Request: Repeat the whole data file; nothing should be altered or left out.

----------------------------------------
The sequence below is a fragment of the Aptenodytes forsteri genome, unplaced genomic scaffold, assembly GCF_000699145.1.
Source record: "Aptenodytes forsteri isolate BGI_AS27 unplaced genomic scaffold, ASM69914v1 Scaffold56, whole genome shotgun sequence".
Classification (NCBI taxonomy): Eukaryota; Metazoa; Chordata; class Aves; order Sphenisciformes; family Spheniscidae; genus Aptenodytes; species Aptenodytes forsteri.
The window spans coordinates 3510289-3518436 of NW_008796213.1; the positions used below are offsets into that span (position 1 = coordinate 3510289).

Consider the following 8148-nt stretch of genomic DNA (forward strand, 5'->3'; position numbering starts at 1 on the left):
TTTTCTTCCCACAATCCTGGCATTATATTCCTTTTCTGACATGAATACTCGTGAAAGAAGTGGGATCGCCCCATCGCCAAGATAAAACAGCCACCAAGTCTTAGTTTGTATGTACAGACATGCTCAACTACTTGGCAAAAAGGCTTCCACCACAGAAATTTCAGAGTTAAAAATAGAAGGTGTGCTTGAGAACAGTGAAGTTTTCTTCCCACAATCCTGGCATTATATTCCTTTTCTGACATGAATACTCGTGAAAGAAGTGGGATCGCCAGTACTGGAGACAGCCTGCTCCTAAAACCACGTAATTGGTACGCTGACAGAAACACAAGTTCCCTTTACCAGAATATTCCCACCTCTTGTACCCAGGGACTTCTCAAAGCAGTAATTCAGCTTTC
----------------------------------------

The sequence below is a fragment of the Aptenodytes forsteri genome, unplaced genomic scaffold, assembly GCF_000699145.1.
Source record: "Aptenodytes forsteri isolate BGI_AS27 unplaced genomic scaffold, ASM69914v1 Scaffold56, whole genome shotgun sequence".
Classification (NCBI taxonomy): Eukaryota; Metazoa; Chordata; class Aves; order Sphenisciformes; family Spheniscidae; genus Aptenodytes; species Aptenodytes forsteri.
The window spans coordinates 3510289-3518436 of NW_008796213.1; the positions used below are offsets into that span (position 1 = coordinate 3510289).

Consider the following 8148-nt stretch of genomic DNA (forward strand, 5'->3'; position numbering starts at 1 on the left):
TTTTCTTCCCACAATCCTGGCATTATATTCCTTTTCTGACATGAATACTCGTGAAAGAAGTGGGATCGCCCCATCGCCAAGATAAAACAGCCACCAAGTCTTAGTTTGTATGTACAGACATGCTCAACTACTTGGCAAAAAGGCTTCCACCACAGAAATTTCAGAGTTAAAAATAGAAGGTGTGCTTGAGAACAGTGAAGTTTTCTTCCCACAATCCTGGCATTATATTCCTTTTCTGACATGAATACTCGTGAAAGAAGTGGGATCGCCAGTACTGGAGACAGCCTGCTCCTAAAACCACGTAATTGGTACGCTGACAGAAACACAAGTTCCCTTTACCAGAATATTCCCACCTCTTGTACCCAGGGACTTCTCAAAGCAGTAATTCAGCTTTC